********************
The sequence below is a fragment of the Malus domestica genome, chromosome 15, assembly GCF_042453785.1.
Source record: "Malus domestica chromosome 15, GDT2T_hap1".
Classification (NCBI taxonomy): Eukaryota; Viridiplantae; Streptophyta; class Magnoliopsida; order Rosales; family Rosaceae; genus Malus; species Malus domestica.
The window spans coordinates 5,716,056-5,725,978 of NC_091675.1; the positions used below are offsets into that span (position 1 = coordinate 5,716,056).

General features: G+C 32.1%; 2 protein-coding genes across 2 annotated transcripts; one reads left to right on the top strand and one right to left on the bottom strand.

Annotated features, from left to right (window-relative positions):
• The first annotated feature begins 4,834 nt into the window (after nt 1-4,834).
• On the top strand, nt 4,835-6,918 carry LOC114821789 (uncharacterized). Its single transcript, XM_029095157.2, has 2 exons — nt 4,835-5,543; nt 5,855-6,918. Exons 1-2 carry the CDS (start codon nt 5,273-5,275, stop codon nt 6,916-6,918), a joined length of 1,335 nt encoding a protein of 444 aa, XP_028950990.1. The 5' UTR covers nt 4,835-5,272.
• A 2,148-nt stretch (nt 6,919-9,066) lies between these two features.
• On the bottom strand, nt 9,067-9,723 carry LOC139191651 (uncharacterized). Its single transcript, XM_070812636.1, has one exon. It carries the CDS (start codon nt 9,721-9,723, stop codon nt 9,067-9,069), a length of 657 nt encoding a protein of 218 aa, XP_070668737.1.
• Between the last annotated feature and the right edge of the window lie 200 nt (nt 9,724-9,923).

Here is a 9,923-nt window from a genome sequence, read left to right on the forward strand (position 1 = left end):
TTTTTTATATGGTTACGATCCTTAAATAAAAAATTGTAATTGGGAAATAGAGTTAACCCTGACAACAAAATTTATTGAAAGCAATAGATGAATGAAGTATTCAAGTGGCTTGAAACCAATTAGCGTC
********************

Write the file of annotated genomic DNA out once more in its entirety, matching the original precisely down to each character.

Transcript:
The sequence below is a fragment of the Malus domestica genome, chromosome 15, assembly GCF_042453785.1.
Source record: "Malus domestica chromosome 15, GDT2T_hap1".
Classification (NCBI taxonomy): Eukaryota; Viridiplantae; Streptophyta; class Magnoliopsida; order Rosales; family Rosaceae; genus Malus; species Malus domestica.
The window spans coordinates 5,716,056-5,725,978 of NC_091675.1; the positions used below are offsets into that span (position 1 = coordinate 5,716,056).

General features: G+C 32.1%; 2 protein-coding genes across 2 annotated transcripts; one reads left to right on the top strand and one right to left on the bottom strand.

Annotated features, from left to right (window-relative positions):
• The first annotated feature begins 4,834 nt into the window (after nt 1-4,834).
• On the top strand, nt 4,835-6,918 carry LOC114821789 (uncharacterized). Its single transcript, XM_029095157.2, has 2 exons — nt 4,835-5,543; nt 5,855-6,918. Exons 1-2 carry the CDS (start codon nt 5,273-5,275, stop codon nt 6,916-6,918), a joined length of 1,335 nt encoding a protein of 444 aa, XP_028950990.1. The 5' UTR covers nt 4,835-5,272.
• A 2,148-nt stretch (nt 6,919-9,066) lies between these two features.
• On the bottom strand, nt 9,067-9,723 carry LOC139191651 (uncharacterized). Its single transcript, XM_070812636.1, has one exon. It carries the CDS (start codon nt 9,721-9,723, stop codon nt 9,067-9,069), a length of 657 nt encoding a protein of 218 aa, XP_070668737.1.
• Between the last annotated feature and the right edge of the window lie 200 nt (nt 9,724-9,923).

Here is a 9,923-nt window from a genome sequence, read left to right on the forward strand (position 1 = left end):
TTTTTTATATGGTTACGATCCTTAAATAAAAAATTGTAATTGGGAAATAGAGTTAACCCTGACAACAAAATTTATTGAAAGCAATAGATGAATGAAGTATTCAAGTGGCTTGAAACCAATTAGCGTC